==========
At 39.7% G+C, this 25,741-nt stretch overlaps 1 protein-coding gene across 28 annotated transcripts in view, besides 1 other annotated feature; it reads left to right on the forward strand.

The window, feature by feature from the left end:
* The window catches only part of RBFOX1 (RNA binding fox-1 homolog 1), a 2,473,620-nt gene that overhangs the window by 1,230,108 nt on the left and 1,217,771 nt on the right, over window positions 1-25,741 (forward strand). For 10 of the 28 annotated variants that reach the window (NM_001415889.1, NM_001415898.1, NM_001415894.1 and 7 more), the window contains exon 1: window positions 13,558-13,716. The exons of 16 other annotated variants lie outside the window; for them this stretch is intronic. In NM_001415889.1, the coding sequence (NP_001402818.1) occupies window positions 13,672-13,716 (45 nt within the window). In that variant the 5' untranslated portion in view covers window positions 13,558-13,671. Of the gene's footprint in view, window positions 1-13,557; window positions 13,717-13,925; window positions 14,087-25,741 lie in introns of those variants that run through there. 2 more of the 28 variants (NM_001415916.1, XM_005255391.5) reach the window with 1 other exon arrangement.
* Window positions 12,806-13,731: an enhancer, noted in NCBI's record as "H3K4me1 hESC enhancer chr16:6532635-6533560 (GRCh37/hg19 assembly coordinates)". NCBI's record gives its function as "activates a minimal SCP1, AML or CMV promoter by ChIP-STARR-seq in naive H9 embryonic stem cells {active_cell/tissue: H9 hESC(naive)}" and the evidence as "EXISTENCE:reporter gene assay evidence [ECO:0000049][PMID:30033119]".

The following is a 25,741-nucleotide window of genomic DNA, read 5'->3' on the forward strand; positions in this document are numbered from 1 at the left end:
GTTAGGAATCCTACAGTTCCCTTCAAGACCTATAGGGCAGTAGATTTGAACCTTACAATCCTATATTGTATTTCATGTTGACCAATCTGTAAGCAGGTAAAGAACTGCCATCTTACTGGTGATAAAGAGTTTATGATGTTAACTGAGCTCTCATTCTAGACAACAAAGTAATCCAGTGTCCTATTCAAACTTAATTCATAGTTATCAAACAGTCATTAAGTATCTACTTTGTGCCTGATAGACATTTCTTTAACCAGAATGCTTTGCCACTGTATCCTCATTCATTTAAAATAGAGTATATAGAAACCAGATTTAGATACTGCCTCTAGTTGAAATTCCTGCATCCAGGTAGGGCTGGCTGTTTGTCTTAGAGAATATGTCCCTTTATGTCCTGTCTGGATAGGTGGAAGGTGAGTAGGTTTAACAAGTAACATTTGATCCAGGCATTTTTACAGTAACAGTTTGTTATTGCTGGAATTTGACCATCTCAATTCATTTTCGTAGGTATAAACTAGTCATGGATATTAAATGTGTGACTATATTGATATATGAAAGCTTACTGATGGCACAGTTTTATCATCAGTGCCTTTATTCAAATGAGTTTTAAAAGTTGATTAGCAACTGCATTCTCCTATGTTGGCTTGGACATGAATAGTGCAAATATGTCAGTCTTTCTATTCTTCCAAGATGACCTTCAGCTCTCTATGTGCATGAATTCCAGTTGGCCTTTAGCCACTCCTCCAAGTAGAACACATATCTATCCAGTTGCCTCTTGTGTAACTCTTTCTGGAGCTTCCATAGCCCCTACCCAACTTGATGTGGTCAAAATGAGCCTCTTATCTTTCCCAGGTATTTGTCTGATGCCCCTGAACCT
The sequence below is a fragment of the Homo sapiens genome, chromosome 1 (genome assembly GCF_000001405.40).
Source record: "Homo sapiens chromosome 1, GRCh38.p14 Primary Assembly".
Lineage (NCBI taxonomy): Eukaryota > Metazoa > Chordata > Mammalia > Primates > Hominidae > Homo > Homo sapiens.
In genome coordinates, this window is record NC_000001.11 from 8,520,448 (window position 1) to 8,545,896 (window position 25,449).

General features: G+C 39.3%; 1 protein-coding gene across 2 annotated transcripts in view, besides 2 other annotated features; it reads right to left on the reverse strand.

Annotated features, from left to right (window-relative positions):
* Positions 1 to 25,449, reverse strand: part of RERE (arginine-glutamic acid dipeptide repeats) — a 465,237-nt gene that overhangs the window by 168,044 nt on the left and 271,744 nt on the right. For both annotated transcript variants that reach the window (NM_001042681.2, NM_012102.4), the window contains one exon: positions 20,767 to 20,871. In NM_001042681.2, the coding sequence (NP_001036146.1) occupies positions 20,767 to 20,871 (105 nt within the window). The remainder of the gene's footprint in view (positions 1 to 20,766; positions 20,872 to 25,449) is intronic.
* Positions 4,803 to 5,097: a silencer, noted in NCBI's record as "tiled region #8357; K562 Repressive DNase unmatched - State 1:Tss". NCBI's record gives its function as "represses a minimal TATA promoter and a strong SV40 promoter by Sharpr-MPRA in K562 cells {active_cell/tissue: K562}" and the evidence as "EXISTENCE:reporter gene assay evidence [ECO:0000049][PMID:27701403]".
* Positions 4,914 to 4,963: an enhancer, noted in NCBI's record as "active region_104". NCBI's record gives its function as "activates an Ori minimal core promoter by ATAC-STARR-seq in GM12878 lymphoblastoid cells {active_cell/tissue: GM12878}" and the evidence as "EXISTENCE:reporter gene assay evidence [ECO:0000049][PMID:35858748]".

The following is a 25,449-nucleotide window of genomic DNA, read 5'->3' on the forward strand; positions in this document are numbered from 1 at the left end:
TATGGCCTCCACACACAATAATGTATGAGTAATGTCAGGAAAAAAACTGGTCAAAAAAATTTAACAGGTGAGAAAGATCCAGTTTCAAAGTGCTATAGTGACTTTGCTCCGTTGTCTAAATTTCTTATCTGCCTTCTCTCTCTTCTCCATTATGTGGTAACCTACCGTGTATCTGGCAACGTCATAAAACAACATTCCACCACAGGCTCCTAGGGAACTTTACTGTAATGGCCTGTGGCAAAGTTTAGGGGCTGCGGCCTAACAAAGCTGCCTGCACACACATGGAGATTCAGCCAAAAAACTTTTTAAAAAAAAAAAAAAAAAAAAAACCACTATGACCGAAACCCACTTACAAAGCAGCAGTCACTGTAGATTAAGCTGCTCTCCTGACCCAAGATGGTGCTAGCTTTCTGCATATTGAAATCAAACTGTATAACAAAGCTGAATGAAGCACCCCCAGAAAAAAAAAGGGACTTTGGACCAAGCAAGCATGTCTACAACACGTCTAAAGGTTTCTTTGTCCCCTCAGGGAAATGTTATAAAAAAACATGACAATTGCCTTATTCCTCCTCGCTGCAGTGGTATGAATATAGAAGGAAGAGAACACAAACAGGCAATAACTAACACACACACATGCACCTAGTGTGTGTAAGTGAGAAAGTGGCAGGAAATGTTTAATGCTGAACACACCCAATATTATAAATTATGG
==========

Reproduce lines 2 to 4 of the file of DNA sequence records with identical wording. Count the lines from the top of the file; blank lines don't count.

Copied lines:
The window, feature by feature from the left end:
* The window catches only part of RBFOX1 (RNA binding fox-1 homolog 1), a 2,473,620-nt gene that overhangs the window by 1,230,108 nt on the left and 1,217,771 nt on the right, over window positions 1-25,741 (forward strand). For 10 of the 28 annotated variants that reach the window (NM_001415889.1, NM_001415898.1, NM_001415894.1 and 7 more), the window contains exon 1: window positions 13,558-13,716. The exons of 16 other annotated variants lie outside the window; for them this stretch is intronic. In NM_001415889.1, the coding sequence (NP_001402818.1) occupies window positions 13,672-13,716 (45 nt within the window). In that variant the 5' untranslated portion in view covers window positions 13,558-13,671. Of the gene's footprint in view, window positions 1-13,557; window positions 13,717-13,925; window positions 14,087-25,741 lie in introns of those variants that run through there. 2 more of the 28 variants (NM_001415916.1, XM_005255391.5) reach the window with 1 other exon arrangement.
* Window positions 12,806-13,731: an enhancer, noted in NCBI's record as "H3K4me1 hESC enhancer chr16:6532635-6533560 (GRCh37/hg19 assembly coordinates)". NCBI's record gives its function as "activates a minimal SCP1, AML or CMV promoter by ChIP-STARR-seq in naive H9 embryonic stem cells {active_cell/tissue: H9 hESC(naive)}" and the evidence as "EXISTENCE:reporter gene assay evidence [ECO:0000049][PMID:30033119]".